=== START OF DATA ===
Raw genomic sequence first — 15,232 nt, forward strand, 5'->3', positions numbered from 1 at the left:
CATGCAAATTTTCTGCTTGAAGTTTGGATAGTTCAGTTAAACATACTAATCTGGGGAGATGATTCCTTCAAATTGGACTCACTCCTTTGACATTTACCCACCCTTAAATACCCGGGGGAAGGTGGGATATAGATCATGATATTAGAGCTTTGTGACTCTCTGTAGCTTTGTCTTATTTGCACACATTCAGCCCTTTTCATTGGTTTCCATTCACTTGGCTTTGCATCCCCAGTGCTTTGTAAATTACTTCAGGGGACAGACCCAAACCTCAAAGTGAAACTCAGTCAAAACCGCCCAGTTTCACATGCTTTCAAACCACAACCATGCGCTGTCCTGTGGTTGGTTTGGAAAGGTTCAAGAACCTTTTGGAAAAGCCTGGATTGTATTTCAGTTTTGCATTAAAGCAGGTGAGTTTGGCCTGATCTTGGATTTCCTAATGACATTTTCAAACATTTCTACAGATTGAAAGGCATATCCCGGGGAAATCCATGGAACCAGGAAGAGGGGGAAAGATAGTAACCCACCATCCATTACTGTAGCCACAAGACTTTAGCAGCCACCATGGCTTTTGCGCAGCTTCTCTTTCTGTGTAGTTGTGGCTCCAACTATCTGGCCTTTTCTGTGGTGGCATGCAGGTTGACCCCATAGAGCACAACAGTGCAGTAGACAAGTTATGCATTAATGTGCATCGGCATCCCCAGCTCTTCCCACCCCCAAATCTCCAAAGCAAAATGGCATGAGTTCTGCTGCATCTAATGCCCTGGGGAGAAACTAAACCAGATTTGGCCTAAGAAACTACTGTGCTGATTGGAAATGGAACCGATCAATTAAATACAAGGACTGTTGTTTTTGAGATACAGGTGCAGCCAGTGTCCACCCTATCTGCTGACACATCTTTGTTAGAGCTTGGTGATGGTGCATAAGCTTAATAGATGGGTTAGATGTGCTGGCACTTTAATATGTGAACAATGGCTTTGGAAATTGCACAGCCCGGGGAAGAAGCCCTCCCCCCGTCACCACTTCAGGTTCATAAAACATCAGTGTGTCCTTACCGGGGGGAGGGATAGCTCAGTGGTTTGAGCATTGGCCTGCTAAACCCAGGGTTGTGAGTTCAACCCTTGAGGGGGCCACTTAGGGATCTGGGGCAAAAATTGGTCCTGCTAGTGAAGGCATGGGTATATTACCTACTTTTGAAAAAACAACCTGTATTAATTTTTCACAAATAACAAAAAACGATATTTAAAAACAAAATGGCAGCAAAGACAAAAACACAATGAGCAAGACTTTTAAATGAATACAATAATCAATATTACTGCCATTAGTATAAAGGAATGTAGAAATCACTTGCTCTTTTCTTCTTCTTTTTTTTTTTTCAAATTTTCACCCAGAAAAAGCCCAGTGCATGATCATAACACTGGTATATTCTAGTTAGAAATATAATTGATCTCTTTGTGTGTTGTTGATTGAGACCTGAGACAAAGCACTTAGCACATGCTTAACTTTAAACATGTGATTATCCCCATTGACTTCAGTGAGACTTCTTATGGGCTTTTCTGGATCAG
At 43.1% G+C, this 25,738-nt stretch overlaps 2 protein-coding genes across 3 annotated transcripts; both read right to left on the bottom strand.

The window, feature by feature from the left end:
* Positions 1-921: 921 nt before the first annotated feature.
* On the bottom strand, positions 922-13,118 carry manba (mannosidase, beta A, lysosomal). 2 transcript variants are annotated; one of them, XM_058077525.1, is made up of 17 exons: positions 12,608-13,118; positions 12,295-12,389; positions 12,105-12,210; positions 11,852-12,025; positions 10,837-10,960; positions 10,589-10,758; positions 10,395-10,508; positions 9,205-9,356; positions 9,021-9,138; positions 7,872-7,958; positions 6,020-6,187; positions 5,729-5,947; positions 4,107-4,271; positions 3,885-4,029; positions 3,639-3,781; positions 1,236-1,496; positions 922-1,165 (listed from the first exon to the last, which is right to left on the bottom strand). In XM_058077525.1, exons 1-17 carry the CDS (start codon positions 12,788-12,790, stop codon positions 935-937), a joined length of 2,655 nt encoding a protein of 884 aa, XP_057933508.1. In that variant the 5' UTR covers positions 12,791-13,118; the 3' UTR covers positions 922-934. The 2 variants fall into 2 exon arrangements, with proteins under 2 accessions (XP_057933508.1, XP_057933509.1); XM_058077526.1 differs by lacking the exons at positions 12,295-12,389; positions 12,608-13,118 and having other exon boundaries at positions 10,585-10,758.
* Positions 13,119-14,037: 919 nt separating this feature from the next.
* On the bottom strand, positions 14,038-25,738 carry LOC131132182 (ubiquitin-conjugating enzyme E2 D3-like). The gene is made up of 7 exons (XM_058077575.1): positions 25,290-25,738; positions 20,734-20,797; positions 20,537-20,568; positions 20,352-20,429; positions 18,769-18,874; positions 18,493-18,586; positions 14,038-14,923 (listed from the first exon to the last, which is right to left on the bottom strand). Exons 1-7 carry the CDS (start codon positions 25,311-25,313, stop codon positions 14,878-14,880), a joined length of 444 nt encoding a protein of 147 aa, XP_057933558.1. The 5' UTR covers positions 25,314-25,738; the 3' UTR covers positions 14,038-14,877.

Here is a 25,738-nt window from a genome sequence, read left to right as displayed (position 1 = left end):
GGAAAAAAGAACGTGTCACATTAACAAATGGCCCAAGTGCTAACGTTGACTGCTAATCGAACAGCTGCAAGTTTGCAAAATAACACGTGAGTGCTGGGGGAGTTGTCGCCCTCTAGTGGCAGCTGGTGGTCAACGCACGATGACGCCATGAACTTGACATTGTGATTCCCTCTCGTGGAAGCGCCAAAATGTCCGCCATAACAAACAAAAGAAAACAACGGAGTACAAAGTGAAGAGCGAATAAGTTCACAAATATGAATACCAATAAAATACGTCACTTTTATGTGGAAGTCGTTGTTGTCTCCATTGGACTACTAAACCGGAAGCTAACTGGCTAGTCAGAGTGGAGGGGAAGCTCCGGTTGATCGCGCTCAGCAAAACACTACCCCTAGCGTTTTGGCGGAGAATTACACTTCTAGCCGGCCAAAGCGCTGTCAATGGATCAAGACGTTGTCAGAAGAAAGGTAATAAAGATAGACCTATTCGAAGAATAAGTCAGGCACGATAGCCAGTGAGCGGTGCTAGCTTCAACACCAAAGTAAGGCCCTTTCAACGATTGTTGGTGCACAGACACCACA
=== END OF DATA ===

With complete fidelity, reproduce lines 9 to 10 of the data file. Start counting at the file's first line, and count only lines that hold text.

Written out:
Here is a 25,738-nt window from a genome sequence, read left to right as displayed (position 1 = left end):
GGAAAAAAGAACGTGTCACATTAACAAATGGCCCAAGTGCTAACGTTGACTGCTAATCGAACAGCTGCAAGTTTGCAAAATAACACGTGAGTGCTGGGGGAGTTGTCGCCCTCTAGTGGCAGCTGGTGGTCAACGCACGATGACGCCATGAACTTGACATTGTGATTCCCTCTCGTGGAAGCGCCAAAATGTCCGCCATAACAAACAAAAGAAAACAACGGAGTACAAAGTGAAGAGCGAATAAGTTCACAAATATGAATACCAATAAAATACGTCACTTTTATGTGGAAGTCGTTGTTGTCTCCATTGGACTACTAAACCGGAAGCTAACTGGCTAGTCAGAGTGGAGGGGAAGCTCCGGTTGATCGCGCTCAGCAAAACACTACCCCTAGCGTTTTGGCGGAGAATTACACTTCTAGCCGGCCAAAGCGCTGTCAATGGATCAAGACGTTGTCAGAAGAAAGGTAATAAAGATAGACCTATTCGAAGAATAAGTCAGGCACGATAGCCAGTGAGCGGTGCTAGCTTCAACACCAAAGTAAGGCCCTTTCAACGATTGTTGGTGCACAGACACCACA